High School Grads Not Prepared for College Courses
> 5/16/2007 11:31:07 AM

A disheartening study has revealed that, even when students take extra steps and courses supposedly designed to ready them for the college experience, a large portion are simply not proficient enough in core subjects to take on first-year college workloads. 

The study, working from the ACT college admissions test scores of more than one million American students who had also taken the SAT and graduated from high school the previous year, found that just over a quarter of the students who completed a minimum core curriculum were prepared for college-level work. After taking additional preparatory courses, the student's numbers increased, but the percentages labeled ready for college study were still low: 75% in math, 77% in English, and a dismal 38% in science. Why is this? The most obvious culprit is a lack of depth in respective curricula. Most states, while requiring one science course, do not specify or require courses in the individual sciences (chemistry, biology, etc.). This could mean either that policymakers place less value in science or that math curriculum has been downgraded to ensure that most students score passing grades. Either of those possibilities is regrettable. Statistics also indicate that the performance of many students declines during the last two years of high school, when, on average, they meet fewer of the readiness benchmarks appropriate to their grade levels. Do they feel that most of their serious work is done and that, simply by graduating, they have proven themselves ready for college and the working world? If so, they are increasingly mistaken.

Not surprisingly, college and high school educators disagree on how well-prepared these students are, with high school officials twice as likely to believe that state standards leave kids ready for college work. And the opinions of actual college professors clearly hold more weight in this matter. They opine that courses need to be more specific and promote an advanced knowledge of key subjects rather than  offering overviews of a broader swath of material. But high school teachers are not to blame for a trend that stretches throughout a student's academic career: a large percentage of high school teachers report spending valuable classtime in reteaching skills that should have been established by the eighth grade. Students may also be misled by positive assessments: even among those earning A's or B's, just over half were prepared for college courses in the same subjects.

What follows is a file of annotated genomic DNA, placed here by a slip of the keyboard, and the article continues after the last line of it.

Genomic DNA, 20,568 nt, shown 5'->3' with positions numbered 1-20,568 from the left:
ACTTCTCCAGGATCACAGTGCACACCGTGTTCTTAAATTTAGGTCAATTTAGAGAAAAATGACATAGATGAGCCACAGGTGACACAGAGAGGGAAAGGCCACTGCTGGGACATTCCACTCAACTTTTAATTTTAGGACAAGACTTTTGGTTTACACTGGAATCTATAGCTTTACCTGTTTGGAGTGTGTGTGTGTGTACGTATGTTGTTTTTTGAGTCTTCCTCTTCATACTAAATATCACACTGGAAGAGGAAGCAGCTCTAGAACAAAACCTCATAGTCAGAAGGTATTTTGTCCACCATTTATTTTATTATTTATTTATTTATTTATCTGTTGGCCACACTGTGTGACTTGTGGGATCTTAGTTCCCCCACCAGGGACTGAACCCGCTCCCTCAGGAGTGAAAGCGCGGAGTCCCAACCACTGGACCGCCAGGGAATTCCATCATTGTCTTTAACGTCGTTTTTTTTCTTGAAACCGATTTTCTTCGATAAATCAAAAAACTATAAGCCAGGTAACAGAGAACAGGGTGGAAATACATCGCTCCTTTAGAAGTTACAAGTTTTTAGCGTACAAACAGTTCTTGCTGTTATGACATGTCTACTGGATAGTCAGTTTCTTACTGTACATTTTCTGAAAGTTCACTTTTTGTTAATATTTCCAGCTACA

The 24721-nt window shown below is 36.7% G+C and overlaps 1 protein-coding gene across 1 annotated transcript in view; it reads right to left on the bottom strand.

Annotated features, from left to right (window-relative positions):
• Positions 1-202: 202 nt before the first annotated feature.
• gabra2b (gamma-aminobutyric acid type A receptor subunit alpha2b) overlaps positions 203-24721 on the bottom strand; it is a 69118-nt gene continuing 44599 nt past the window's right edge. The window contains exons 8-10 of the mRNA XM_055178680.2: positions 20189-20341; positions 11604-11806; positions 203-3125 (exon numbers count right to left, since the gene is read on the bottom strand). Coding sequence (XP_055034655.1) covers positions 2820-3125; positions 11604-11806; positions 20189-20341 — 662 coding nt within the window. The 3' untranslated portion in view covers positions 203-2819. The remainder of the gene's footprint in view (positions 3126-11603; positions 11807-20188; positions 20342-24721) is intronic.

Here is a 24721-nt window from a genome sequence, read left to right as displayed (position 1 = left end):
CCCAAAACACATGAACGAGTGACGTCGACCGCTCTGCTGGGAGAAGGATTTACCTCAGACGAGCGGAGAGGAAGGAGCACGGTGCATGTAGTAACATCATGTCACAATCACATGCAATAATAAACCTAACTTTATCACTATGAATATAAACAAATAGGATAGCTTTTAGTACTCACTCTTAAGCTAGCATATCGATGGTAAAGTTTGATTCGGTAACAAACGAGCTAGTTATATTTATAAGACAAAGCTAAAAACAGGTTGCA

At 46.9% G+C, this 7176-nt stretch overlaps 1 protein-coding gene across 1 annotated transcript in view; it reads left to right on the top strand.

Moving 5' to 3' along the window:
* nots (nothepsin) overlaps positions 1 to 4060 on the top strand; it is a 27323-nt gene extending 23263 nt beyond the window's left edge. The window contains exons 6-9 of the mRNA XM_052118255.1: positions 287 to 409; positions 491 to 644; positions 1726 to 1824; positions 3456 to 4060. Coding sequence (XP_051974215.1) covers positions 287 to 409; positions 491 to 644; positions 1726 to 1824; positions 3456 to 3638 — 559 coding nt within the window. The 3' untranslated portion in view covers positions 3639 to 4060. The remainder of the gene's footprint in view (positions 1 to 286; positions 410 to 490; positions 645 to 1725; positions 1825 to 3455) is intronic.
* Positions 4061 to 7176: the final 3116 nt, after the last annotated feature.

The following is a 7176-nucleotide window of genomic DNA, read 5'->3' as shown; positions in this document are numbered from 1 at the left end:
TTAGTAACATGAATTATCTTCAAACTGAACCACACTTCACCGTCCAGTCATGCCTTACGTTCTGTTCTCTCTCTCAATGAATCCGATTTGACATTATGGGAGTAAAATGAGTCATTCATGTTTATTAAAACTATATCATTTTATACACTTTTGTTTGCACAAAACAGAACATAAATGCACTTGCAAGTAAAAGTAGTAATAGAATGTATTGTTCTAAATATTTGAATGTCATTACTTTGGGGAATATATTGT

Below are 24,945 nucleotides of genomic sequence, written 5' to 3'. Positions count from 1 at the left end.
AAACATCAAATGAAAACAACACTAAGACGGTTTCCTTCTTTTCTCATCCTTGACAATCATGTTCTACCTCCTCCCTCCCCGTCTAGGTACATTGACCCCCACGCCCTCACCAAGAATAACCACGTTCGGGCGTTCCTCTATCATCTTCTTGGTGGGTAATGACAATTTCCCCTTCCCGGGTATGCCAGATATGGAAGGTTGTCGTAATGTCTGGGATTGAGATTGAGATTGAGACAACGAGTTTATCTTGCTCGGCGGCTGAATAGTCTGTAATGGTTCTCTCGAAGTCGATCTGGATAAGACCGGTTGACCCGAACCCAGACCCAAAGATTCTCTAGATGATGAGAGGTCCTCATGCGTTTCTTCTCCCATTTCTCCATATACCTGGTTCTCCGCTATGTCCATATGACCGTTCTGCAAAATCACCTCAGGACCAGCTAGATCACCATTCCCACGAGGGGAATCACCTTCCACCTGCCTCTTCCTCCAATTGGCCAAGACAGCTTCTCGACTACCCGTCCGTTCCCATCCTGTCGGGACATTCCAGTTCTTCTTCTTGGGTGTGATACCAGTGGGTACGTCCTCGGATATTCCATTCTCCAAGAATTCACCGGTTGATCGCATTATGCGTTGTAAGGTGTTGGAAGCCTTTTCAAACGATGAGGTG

Progress is achievable: for example, schools labeled "rigorous," where more students enrolled in Algebra II, registered considerably higher overall math scores. Additional Students can do the work when they need to, and there is no reason to downgrade their challenges in order to accomodate those with lower scores. If this means offering (or in certain schools, requiring) additional preparatory classes, then that is exactly what needs to be done. Giving students good grades and passing them into college unprepared is not fair to the students or the professors who will then be challenged to bring them up to par. Strangely, a majority of states do not even have course-level standards for different subjects. Even in those with abnormally high standards, levels of proficiency are low. We clearly need to specify how many courses are required in each particular subject as well as allowing college officials, rather than their peers in secondary education, to clarify what's needed for each student to compete in a college environment. We need to establish specific standards based on these assessments. Otherwise we will continue to produce graduating classes with ambitions that are seriously limited by the inefficiency of their high school educations.

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